An Economic Perpetual Motion Machine

Professor Alan Blinder, in an oped in the Wall Street Journal Monday, continued to defend the Affordable Care Act, saying that the roll-out (especially the website) was a disaster but that the law was good.  He did point out the next two revelations we’ll see once we get over the shock of people losing their coverage – that young, healthy people will not sign up, leaving only older, sicker people in the insurance pools and that employers will send their employees to the exchanges and pay the $2000 fine instead of paying $10,000 or more a year for an insurance policy for them.  Still, he thought the law was financially sound and would work if these issues could be addressed.

Reading the oped reminded me of the inventor of a perpetual motion machine, explaining that with just a little more work he could get his invention humming along.  A perpetual motion machine, for those who don’t know, is a device that trades back and forth between two or more forms of energy, each one recharging the other, so that the device could go on moving forever.  For example, picture a weight on a ramp.  The weight has a rope tied around it which loops over a pulley and is attached to a spool on a motor connected to a battery.  When the weight is released it slides down the ramp, causing the battery-powered motor to spin and act like a generator.  The generator recharges the battery, such that it is charged by the time the weight reaches the bottom of the ramp.  At that point, a switch is thrown that turns the motor on, winding up the rope and pulling the weight back to the top of the ramp.  The process is then ready to start all over again and continue forever.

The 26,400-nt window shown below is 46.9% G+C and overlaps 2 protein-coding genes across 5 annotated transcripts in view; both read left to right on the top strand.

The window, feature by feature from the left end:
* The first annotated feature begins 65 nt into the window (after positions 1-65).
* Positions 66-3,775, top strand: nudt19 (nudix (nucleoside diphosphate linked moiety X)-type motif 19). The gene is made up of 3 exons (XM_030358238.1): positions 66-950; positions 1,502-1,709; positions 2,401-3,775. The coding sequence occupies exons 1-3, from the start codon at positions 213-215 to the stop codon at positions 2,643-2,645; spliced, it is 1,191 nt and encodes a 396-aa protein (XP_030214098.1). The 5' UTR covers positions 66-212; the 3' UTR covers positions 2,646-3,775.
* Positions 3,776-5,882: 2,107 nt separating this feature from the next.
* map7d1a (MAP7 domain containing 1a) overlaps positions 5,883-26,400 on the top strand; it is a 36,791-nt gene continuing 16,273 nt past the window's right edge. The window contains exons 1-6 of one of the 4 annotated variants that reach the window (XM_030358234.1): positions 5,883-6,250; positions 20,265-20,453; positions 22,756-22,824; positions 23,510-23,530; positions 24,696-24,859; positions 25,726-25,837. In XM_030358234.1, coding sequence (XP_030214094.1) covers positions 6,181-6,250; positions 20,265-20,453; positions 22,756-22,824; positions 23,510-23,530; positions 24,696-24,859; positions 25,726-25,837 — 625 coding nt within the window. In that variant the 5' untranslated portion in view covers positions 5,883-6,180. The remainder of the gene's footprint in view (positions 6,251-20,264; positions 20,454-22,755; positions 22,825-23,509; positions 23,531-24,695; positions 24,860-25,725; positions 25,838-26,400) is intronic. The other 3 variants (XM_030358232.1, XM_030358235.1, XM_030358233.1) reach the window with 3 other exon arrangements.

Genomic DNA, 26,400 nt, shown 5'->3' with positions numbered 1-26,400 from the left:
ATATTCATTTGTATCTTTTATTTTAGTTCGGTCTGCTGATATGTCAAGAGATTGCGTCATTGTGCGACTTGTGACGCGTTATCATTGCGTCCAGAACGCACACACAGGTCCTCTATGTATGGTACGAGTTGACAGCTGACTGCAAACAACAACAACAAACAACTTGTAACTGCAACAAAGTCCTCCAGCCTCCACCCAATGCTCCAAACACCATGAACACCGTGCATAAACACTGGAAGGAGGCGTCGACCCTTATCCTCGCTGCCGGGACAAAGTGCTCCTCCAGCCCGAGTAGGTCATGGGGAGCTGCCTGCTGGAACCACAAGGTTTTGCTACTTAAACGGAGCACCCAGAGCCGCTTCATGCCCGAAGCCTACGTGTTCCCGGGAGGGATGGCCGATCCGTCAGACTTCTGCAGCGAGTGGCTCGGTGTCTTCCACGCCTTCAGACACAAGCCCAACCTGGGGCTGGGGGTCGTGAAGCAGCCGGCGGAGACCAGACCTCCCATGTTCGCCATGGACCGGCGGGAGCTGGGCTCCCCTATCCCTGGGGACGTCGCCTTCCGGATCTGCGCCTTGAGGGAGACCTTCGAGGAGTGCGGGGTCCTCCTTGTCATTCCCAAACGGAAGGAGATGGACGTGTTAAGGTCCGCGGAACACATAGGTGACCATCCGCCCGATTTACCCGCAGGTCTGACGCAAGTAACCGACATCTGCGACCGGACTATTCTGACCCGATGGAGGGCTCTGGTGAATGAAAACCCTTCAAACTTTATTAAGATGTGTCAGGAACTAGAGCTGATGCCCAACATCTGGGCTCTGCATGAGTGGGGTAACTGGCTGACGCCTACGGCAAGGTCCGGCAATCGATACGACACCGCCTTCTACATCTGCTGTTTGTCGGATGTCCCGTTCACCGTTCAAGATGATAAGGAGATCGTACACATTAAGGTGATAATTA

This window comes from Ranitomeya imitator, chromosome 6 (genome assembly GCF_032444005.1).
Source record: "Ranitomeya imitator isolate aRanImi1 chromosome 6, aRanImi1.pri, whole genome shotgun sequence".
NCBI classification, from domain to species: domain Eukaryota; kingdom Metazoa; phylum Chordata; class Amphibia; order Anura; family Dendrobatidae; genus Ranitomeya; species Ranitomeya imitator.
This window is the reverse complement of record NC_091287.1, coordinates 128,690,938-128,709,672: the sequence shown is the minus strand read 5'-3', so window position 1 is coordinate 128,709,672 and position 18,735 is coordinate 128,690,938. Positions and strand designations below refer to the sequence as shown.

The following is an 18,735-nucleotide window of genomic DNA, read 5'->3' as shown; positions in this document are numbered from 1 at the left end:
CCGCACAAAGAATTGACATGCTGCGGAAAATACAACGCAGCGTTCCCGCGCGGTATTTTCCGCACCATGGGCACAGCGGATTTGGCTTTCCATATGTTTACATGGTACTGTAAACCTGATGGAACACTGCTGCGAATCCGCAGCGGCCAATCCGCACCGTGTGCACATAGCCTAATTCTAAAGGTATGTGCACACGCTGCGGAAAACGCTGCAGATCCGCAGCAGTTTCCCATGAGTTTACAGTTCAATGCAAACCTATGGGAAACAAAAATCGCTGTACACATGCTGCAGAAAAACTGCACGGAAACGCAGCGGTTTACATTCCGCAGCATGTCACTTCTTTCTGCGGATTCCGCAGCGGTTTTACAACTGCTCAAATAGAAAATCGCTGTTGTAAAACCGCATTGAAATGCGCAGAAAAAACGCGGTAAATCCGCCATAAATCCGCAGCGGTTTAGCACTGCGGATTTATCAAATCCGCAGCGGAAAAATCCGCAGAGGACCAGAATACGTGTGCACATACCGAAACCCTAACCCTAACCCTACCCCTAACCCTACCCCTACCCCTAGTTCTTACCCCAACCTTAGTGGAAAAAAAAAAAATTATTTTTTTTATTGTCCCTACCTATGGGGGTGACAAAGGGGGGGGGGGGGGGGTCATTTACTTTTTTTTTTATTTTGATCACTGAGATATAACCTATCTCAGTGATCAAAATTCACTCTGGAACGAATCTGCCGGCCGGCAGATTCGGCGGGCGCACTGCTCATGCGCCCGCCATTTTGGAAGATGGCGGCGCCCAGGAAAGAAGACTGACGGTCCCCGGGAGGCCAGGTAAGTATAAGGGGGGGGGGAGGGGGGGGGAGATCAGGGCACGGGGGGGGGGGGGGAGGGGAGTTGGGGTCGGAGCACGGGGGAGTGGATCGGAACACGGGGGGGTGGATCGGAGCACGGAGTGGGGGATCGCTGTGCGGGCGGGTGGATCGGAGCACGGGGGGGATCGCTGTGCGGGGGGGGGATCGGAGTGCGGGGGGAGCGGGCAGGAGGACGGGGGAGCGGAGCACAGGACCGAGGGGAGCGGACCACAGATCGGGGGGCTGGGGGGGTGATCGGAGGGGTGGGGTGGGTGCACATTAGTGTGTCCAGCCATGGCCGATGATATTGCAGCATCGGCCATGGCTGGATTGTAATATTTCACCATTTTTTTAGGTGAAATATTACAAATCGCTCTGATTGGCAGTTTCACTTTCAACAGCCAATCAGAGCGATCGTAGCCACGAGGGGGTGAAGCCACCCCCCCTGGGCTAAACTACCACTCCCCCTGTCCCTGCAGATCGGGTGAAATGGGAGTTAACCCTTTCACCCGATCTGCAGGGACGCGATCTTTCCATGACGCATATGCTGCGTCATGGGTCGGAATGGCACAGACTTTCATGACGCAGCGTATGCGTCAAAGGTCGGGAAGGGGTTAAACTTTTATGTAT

On paper it sounds great.  You assume a frictionless ramp, a rope that does not stretch, a frictionless, lossless motor and a perfect battery that can be recharged forever without losing any energy.  The trouble is that when you try it in the real world you find that there is friction on the ramp and you lose energy to heat.  The rope stretches and energy is used up deforming the rope.  The battery loses energy as it is charged.  And finally, the motor heats up and loses energy as it is pulling the weight back up the ramp.  If you are lucky, the weight makes it half way up the ramp the first time and then quickly settles at the bottom.

The inventor of this device might think that all he needs to do is lubricate the ramp and the motor well, find a stiffer rope, and develop a more efficient battery charger and it would work great.  The trouble is that, unlike in theory, in the real world there is friction, and there is heat losses.  Processes are irreversible because some of the energy is always lost to heating up something you don’t particularly want to heat up.  The First Law of Thermodynamics, which describes how energy is transferred from one form to another, has no problem with perpetual motion machines.  The Second Law, which describes the irreversability of all real processes, says there can be no perpetual motion machines.

The healthcare law was conceived by professors like Professor Blinder.  It is true that the law would work fine if young people would go ahead and pay $10,000 per year for health insurance despite the fact that they will likely pay less than $100 per year for care.  It would also require that people would work hard to establish a business, then spend 10-12 hours per day running the business, dealing with rude customers and grumpy employees, even though they knew they would take home no more than one of their employees despite working twice as hard and taking all of the risk.